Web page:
Black Fox is Dead
"I will be surprised if the Public Service Company and their co-owners do not decide to cancel this project. That's my personal opinion."
That's the voice of a spokesman for Public Service Company of Oklahoma, the Tulsa-based electric utility that proposed building a nuclear power plant in Oklahoma.
From the Oklahoma History Center, this is Oklahoma Memories. I'm Michael Dean.
In May 1973, the Tulsa-based electric utility proposed building Oklahoma's first nuclear power plant. It was to be built near Inola, just east of Tulsa. They proposed using two General Electric boiling-water reactors. The first part of construction was approved, land was cleared, and the foundation for the plant was poured. At the same time, Carrie Dickerson organized the group Citizens Action for Safe Energy, and they began leading protests against the plant. The protests lead to nine years of hearings being held on the project. Finally in 1982, Public Service Company went before the Corporation Commission to cancel the project. A company spokesman at the time told reporters…
"I'm not too anxious to speculate about what Public Service Company might do. Public Service Company has two co-owners, as I mentioned earlier, that have an interest in this project, and they have an investment that they need to protect in addition to Public Service Company's investment. I will be surprised if the Public Service Company and their co-owners do not decide to cancel this project. That's my personal opinion."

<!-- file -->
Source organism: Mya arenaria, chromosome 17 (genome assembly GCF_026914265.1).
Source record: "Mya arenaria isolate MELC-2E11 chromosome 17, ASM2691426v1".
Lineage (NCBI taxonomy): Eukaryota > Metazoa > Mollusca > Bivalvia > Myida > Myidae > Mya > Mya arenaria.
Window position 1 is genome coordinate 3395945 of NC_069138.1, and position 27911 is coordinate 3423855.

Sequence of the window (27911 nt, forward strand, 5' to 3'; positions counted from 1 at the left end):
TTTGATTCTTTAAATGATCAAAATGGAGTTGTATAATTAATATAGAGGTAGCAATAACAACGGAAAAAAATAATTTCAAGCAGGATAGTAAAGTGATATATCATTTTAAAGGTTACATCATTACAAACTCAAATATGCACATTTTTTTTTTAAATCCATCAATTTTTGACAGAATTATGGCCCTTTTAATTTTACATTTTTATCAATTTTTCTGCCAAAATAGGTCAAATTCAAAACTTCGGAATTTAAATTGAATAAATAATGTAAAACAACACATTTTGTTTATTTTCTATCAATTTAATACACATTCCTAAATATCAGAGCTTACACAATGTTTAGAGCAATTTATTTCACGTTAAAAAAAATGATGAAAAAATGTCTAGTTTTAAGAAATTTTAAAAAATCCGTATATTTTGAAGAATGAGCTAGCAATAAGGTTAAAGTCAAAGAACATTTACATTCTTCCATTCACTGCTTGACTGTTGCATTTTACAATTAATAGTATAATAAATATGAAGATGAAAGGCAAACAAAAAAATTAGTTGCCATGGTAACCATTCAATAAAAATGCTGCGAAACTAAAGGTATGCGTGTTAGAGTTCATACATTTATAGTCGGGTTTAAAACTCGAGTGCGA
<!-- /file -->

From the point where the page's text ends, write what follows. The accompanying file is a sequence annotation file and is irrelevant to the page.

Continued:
At the same time that Carrie Dickerson organized her group, another group, the Sunbelt Alliance, joined her protests. A spokesman for that group told Oklahoma's News Channel Four of the group's reaction to the decision to cancel Black Fox.
"Sunbelt Alliance is obviously really happy that Public Service of Oklahoma has said that indeed Black Fox is going to collapse of its own economic weight. That's about what we've been saying all along, is it's going to collapse of its own economic weight. However, we knew, we're folks – look around, you see carpenters, you see pipefitters, you see plumbers, you see teachers, you even see some future lawyers – all we wanted to do was to do was to be carpenters and teachers and childcare workers and social workers. That's all we wanted to do. Our major goal, our major purpose, was to be able to go back home. Tonight we've accomplished our major goal and our major purpose. Black Fox is stopped. It's collapsed of its own economic weight, and we're done. The Sunbelt Alliance as of this moment is over."
According to the group SANE, the Black Fox plant was the only nuclear power plant in the United States to be canceled by a combination of legal and citizen action after construction had begun. The project began in 1973 and continued until its cancellation nine years later. After the protest, Dickerson founded the Carrie Dickerson Foundation, a nonprofit group designed to educate people about all aspects of nuclear energy. She died in 2006.
You can learn more about the Black Fox Project through the newspaper archives in the research library at the Oklahoma History Center in Oklahoma City on NE 23rd Street, just east of the state capitol. Oklahoma Memories is a production of the Oklahoma History Center, dedicated to collecting, preserving, and sharing our state's past. From the Oklahoma History Center, I'm Michael Dean.